Lobby for the First Amendment

Learn how to lobby for a free press

Not all college journalists become professional journalists. Many want to be activists, policymakers or even politicians. They want to do good, instead of investigate evil.

Does this sound like you?

Then you might like this project. Lobby for the First Amendment is a special political track at the National College Media Convention.

You’ll learn the government game from pro lobbyists, and then you’ll go to Capitol Hill to lobby legislators’ offices on causes near and dear to all our hearts: Maintaining a free press and an open government.

Best of all, you’ll still have time to attend other convention sessions and events. But you’ll spend a few focused hours per day learning skills you won’t find in any textbook or Google search.

How does the lobbying project work?

When you register for Lobby for the First Amendment, your work begins a month before the convention. You’ll sign up for one of two Skype group calls with a professional DC lobbyist, who will help you set up appointments with a legislative office.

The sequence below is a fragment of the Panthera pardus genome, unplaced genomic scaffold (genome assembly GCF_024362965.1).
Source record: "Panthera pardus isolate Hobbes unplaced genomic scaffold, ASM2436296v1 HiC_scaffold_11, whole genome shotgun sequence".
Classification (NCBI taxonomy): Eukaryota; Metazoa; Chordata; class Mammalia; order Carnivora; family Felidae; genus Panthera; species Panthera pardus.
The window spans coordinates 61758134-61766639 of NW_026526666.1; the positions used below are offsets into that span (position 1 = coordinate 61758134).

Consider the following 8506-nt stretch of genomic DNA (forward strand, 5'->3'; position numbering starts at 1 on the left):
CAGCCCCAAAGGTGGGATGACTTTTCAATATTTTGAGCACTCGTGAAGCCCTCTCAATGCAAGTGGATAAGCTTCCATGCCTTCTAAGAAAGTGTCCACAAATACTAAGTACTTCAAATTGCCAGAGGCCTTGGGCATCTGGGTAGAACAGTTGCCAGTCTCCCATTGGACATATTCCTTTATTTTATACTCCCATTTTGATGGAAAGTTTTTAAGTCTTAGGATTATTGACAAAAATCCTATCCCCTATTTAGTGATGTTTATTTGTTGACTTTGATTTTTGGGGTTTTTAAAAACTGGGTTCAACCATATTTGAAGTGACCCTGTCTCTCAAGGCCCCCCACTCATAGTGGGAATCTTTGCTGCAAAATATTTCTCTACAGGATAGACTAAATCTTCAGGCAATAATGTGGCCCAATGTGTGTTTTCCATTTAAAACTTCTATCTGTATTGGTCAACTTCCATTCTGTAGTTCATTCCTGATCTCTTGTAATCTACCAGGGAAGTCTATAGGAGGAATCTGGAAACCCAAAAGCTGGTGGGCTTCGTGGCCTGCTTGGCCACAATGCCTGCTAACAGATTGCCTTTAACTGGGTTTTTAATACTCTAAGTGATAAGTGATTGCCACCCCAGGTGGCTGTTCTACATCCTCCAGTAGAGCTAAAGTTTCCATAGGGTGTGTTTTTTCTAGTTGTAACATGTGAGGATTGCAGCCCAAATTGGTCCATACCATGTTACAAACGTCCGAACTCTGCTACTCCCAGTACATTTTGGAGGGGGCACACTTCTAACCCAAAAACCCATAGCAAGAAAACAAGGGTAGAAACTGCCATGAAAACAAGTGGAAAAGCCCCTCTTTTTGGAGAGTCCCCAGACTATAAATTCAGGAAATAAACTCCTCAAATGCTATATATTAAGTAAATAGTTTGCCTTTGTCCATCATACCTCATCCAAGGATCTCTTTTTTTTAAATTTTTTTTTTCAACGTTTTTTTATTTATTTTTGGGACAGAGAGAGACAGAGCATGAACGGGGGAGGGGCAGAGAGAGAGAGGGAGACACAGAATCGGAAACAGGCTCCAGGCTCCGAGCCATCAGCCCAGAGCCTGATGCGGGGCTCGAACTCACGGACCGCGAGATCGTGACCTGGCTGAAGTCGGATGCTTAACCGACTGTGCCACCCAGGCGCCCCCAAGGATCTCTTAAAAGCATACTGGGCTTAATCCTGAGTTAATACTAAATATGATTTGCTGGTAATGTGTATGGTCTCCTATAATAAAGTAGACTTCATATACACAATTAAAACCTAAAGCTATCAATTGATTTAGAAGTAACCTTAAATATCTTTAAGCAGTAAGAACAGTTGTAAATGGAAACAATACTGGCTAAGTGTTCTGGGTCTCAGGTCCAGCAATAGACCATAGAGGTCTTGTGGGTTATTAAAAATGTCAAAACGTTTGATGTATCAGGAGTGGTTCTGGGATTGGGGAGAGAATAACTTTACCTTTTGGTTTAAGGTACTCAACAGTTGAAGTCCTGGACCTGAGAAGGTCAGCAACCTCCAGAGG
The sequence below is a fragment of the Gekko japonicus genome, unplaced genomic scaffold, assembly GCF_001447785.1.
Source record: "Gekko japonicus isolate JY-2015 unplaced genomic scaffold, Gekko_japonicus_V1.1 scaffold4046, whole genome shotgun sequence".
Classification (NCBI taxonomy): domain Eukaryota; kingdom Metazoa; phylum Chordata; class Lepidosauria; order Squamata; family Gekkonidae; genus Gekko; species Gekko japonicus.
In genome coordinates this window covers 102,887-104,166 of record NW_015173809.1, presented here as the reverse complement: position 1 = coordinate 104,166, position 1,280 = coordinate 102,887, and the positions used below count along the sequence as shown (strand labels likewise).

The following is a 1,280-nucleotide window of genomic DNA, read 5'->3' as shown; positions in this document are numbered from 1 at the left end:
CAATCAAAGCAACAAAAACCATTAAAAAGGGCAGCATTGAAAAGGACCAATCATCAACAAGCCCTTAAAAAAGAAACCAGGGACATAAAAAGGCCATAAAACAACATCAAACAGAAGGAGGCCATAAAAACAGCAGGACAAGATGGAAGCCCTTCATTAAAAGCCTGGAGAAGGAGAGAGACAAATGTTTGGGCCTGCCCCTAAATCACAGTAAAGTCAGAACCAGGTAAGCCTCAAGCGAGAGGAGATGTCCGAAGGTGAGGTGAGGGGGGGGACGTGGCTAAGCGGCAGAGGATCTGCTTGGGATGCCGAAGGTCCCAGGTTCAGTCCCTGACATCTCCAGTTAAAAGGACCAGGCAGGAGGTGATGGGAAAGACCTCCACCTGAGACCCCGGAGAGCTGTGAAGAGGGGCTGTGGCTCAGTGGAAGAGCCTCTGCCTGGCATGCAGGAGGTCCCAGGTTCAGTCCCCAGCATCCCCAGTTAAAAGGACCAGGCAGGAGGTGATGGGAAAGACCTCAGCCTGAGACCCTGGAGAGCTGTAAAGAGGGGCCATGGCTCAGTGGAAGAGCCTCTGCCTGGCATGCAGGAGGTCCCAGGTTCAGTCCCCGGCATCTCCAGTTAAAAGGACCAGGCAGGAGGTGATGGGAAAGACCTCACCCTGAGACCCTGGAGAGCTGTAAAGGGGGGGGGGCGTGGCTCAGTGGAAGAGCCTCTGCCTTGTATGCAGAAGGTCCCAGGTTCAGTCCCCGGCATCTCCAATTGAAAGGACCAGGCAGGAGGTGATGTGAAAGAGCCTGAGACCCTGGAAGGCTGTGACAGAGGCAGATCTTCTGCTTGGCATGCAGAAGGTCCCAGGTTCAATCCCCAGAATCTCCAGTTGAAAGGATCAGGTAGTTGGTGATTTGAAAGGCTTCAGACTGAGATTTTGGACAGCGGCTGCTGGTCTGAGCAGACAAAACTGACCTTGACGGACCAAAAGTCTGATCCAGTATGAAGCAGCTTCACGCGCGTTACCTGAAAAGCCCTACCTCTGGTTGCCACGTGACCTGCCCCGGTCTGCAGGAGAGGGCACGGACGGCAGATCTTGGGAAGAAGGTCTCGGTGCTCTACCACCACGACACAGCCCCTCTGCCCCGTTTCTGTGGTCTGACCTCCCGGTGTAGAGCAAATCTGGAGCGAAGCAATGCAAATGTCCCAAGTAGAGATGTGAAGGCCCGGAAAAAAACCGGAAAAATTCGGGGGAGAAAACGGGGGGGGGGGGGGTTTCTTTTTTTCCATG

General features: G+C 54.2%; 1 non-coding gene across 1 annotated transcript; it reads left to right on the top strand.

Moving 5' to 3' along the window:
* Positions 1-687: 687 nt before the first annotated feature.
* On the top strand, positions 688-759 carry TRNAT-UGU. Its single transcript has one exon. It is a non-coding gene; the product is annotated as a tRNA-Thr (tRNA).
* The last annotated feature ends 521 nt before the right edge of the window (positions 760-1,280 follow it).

Which office? Simple: One that represents the district where you grew up and your parents live. Why? Because you and/or your parents vote there, and that’s enough to catch the attention of most people in Congress.

On Thursday, Oct. 31 — the convention’s opening day — you’ll attend a pair of sessions to prepare you for the next day’s visit to Capitol Hill.

On Friday, Nov. 2, you’ll take a tour of the place, then visit with a legislator’s staff and make your cause’s case.

On Saturday, Nov. 2, join us for breakfast to review what we’ve learned — and the interesting places we can go from there.

Who runs the project?

Lynn Walsh is the project director. Her day job is assistant director of the Trusting News Project. Walsh is past president of the Society of Professional Journalists, the nation’s largest journalism organization. She’s currently SPJ’s ethics chair and directs SPJ’s Facebook training program for journalists.


Joe Cohn is legislative and policy director for the Foundation for Individual Rights In Education. He has testified in the House of Representatives and has traveled the country lobbying state lawmakers on a variety of First Amendment issues. Cohn is a lawyer and adjunct law professor with a master’s in government administration.


Lobbyit is a DC lobbying firm with clients ranging from the National Child Care Association to the National Sporting Goods Association, and from the American Jail Association to the National Pasta Association. It works in sectors including defense, education, health care and transportation.


Questions?

These are just the rough facts. If you have specific questions or suggestions, we welcome them. Email SPJ national director Michael Koretzky.

Sponsors

Lobby for the First Amendment is the first project sponsored by these organizations —